Diana monkeys (Cercopithecus diana)
The Diana monkey is found in the primeval forests, and does not thrive in secondary forests. It is active during the day. It feeds at all levels of the canopy, rarely comes down to the ground. Diana monkeys retreat to the upper levels of the trees at night, though they do not make nests.
They feed mainly on fruit and insects, but will also take flowers, young leaves and invertebrates, and are in turn preyed on by the Crowned Hawk-eagle, the leopard, and the common chimpanzee and humans.
The Diana monkey is a noisy presence in the forest. Its marked coloration allows a wide range of visual social signals, and it also has a wide range of alarm calls, with different sounds for different predators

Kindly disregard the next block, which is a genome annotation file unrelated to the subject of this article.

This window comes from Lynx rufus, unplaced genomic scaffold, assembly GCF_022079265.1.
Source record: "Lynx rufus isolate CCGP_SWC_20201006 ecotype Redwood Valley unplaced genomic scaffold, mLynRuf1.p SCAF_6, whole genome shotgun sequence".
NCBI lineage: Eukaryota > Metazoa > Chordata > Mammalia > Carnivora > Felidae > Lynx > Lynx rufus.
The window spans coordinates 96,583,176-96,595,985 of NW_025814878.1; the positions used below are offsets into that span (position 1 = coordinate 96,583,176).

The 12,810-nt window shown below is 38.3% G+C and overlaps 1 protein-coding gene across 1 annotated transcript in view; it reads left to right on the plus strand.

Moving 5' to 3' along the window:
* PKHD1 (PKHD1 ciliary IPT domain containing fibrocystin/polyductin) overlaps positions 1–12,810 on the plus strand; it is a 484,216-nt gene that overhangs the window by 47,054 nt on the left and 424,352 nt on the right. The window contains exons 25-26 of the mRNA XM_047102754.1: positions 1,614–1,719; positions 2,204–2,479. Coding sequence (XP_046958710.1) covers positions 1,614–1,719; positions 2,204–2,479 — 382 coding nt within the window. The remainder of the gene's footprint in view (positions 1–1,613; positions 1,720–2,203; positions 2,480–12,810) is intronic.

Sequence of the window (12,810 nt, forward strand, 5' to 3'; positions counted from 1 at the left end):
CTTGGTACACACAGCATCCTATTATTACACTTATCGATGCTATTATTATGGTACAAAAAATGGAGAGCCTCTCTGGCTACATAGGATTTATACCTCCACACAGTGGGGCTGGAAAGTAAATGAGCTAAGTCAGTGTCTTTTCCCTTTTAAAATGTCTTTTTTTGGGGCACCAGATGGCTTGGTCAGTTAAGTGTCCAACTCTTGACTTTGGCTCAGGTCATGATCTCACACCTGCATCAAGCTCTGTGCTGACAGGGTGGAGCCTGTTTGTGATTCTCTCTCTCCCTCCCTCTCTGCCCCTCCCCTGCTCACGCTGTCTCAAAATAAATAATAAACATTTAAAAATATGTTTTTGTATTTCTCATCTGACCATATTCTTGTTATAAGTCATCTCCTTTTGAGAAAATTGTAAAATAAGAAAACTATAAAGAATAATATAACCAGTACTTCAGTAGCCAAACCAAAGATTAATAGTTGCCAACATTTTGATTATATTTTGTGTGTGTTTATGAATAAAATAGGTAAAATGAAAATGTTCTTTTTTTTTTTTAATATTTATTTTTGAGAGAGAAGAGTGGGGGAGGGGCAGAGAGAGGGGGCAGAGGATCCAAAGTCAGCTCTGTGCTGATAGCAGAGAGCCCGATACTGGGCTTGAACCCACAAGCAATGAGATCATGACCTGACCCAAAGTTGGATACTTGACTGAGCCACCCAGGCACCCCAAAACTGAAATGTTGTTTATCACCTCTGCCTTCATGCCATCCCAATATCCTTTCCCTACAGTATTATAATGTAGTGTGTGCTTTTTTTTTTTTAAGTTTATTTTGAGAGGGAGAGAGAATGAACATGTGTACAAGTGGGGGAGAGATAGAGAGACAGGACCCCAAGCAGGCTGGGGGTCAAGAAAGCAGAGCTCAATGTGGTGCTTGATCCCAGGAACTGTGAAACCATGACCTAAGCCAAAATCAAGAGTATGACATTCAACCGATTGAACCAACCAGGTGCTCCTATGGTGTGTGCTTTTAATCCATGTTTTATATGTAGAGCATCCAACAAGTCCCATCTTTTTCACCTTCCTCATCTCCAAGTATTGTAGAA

It ranges from 40 to 55 cm in length, excluding its tail, which is of a uniform 3–4 cm diameter and 50–75 cm long. Adults weigh between 4–7 kg. Individual Diana monkeys may live for up to 20 years.
They are generally black or dark grey, but have a white throat, crescent-shaped browband, ruff and beard; the browband gave the species its common name, since it was held to resemble the bow of the goddess Diana. The monkeys' underarms are also white, and they have a white stripe down their thighs, while the backs of their thighs, and their lower backs, are a chestnut colour. Apart from the browband, ruff and beard, and some fringes on their limbs, their fur is short and sleek in appearance.
Researchers: Erin Kane, Claudia Stephan and Camille Coye